The Government of China (1644-1911)

By Pao Chao Hsieh | Go to book overview
Save to active project

CHAPTER III
THE NOBLES AND THE PRIVILEGED CLASSES

In the five elements of blessing enumerated in the Canon of History1 ( Shu Cheng) political power and noble titles are not included. Except in the feudal period when the vassal lords resembled European barons, and, after the centralization when an empty title with a small pecuniary compensation was awarded to serviceable officials, nobility, as an institution, was hardly a factor in China, socially or politically. The Manchu government, following the tradition of the country, provided special privileges and financial aids for three classes of peoples, Imperial clansmen, Bannermen, and the titular nobles.

Two kinds of kinship to the emperor, the clansmen and the alternates ( Tsung Shih and Chio Lo) were recognized, privileged, and supported. By clansmen was meant direct male descendants from Emperor Hsien Tso, grandfather of Emperor Shun Chi,2 the term alternate signified direct male descendants from the grandfather of Emperor Hsien Tso. Chronologically, all the spouses of the House of Nurachi from the middle of the 16th century3 and all those born after the Manchus learned to keep a family record, were made clansmen and alternates respectively. More than three hundred and fifty years of propagation well protected from the acute attack of economic insufficiency to which common people were subjected gave the House of Nurachi thousands of rice eaters with most of them making rice consumption

____________________
1
These elements are longevity, wealth, health, love of virtue, and natural death.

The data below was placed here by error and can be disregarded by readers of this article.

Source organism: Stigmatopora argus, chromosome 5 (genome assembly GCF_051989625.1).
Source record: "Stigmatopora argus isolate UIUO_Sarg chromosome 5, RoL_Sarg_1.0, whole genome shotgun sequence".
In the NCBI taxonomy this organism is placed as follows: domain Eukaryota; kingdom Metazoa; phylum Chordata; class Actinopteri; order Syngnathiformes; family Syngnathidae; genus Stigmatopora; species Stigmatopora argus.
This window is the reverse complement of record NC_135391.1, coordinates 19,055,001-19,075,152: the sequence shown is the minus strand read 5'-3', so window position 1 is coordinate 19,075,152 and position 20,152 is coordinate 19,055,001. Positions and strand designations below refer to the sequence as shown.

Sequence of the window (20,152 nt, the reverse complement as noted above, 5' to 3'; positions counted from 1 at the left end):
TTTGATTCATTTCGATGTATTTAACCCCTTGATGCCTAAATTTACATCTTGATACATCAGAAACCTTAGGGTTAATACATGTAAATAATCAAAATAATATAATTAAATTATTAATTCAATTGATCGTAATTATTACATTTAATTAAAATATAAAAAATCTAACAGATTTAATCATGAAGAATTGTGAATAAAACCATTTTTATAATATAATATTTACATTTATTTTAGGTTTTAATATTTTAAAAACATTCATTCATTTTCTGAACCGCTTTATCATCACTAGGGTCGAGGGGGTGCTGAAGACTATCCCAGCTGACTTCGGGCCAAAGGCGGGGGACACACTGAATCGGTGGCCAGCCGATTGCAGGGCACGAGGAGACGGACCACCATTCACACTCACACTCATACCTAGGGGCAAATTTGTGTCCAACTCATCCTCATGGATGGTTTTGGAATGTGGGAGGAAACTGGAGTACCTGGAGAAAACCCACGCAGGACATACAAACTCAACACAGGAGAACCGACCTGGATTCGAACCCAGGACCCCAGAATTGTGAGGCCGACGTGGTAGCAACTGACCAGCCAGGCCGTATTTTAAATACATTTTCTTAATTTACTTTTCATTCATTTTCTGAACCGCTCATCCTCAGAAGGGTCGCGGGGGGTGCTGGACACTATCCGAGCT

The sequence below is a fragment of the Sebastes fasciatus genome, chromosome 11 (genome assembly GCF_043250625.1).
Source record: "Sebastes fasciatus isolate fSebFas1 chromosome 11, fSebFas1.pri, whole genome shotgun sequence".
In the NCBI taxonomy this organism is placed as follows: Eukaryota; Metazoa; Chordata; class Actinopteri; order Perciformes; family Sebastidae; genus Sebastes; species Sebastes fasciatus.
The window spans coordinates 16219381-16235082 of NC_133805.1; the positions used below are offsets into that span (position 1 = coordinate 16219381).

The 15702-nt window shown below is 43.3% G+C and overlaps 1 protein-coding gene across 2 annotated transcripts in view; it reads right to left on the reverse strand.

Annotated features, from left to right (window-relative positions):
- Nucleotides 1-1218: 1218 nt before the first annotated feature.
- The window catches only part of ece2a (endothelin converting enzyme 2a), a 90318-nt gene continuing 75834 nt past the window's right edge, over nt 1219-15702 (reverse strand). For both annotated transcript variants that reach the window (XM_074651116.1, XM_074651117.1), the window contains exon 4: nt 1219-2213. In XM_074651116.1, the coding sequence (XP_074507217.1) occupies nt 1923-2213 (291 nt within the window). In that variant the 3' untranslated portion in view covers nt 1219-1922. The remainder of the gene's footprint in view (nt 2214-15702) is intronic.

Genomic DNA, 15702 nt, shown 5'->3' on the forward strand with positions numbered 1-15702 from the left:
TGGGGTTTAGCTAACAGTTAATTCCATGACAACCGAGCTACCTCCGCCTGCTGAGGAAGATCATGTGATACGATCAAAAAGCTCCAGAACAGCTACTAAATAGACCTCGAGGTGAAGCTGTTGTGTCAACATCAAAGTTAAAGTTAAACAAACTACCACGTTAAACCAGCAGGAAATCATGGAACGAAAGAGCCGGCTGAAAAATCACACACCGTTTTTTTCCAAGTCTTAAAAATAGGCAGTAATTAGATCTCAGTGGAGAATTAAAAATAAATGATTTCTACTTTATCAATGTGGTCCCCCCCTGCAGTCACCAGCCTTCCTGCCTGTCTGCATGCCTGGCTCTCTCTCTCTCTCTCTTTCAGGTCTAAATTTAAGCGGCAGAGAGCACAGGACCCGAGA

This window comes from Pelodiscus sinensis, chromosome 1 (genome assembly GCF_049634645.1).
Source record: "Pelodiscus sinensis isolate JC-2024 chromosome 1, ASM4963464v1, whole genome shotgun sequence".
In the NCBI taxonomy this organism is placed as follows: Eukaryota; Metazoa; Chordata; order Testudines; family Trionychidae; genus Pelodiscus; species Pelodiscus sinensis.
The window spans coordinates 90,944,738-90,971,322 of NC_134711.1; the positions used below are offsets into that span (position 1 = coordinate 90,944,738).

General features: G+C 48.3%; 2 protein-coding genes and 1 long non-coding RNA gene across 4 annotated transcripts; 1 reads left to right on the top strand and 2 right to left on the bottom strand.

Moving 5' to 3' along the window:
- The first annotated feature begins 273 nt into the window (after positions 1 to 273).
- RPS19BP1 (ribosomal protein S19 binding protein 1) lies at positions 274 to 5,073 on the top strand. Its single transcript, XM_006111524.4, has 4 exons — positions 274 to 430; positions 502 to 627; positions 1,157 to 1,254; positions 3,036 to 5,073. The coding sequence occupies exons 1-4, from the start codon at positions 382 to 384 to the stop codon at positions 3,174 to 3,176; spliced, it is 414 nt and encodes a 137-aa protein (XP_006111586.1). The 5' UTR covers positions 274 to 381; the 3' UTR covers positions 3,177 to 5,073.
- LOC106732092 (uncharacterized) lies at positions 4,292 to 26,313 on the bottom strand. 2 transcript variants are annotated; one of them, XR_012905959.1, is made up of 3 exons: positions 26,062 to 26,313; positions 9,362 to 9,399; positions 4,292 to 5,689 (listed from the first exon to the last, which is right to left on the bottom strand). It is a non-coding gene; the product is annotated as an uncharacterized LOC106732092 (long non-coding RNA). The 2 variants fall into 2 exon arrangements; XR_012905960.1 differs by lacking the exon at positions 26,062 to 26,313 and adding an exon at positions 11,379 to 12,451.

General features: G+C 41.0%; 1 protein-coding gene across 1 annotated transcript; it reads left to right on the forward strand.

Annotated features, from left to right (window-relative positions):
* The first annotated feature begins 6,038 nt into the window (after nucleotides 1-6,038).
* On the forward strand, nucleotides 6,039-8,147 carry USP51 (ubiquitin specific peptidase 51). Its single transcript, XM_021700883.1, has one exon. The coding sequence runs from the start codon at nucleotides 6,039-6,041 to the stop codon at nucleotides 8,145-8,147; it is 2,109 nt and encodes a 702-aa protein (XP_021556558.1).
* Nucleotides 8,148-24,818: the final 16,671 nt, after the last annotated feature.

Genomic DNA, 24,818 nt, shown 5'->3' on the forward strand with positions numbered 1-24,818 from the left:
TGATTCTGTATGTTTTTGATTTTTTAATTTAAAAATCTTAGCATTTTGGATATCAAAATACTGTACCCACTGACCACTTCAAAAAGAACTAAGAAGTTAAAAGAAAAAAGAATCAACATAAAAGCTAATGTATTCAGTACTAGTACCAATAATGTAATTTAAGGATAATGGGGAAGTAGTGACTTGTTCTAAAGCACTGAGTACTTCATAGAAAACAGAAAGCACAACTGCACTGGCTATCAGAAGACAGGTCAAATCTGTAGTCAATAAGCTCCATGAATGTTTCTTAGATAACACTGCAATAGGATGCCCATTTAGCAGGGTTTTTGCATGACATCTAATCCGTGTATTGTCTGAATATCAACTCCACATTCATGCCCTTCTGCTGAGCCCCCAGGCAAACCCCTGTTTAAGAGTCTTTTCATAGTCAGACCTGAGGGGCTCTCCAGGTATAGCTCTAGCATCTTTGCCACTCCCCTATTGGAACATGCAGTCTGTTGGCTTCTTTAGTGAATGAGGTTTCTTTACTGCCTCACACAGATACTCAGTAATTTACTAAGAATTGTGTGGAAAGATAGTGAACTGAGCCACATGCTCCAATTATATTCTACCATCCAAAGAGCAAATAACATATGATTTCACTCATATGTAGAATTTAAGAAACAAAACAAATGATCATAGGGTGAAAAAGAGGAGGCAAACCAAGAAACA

2
Shun Chi was the first Manchu emperor in China.
3
Emperor Hsien Tso acceded to the throne in 1583.

-45-

Notes for this page

Add a new note
If you are trying to select text to create highlights or citations, remember that you must now click or tap on the first word, and then click or tap on the last word.
Loading One moment ...
Project items
Notes
Cite this page

Cited page

Style
Citations are available only to our active members.
Sign up now to cite pages or passages in MLA, APA and Chicago citation styles.

Cited page

Bookmark this page
The Government of China (1644-1911)
Settings

Settings

Typeface
Text size Smaller Larger
Search within

Search within this book

Look up

Look up a word

  • Dictionary
  • Thesaurus
Please submit a word or phrase above.
Print this page

Print this page

Why can't I print more than one page at a time?

While we understand printed pages are helpful to our users, this limitation is necessary to help protect our publishers' copyrighted material and prevent its unlawful distribution. We are sorry for any inconvenience.
Full screen
/ 414

matching results for page

Cited passage

Style
Citations are available only to our active members.
Sign up now to cite pages or passages in MLA, APA and Chicago citation styles.

Cited passage

Welcome to the new Questia Reader

The Questia Reader has been updated to provide you with an even better online reading experience.  It is now 100% Responsive, which means you can read our books and articles on any sized device you wish.  All of your favorite tools like notes, highlights, and citations are still here, but the way you select text has been updated to be easier to use, especially on touchscreen devices.  Here's how:

1. Click or tap the first word you want to select.
2. Click or tap the last word you want to select.

OK, got it!

Thanks for trying Questia!

Please continue trying out our research tools, but please note, full functionality is available only to our active members.

Your work will be lost once you leave this Web page.

For full access in an ad-free environment, sign up now for a FREE, 1-day trial.

Already a member? Log in now.

Are you sure you want to delete this highlight?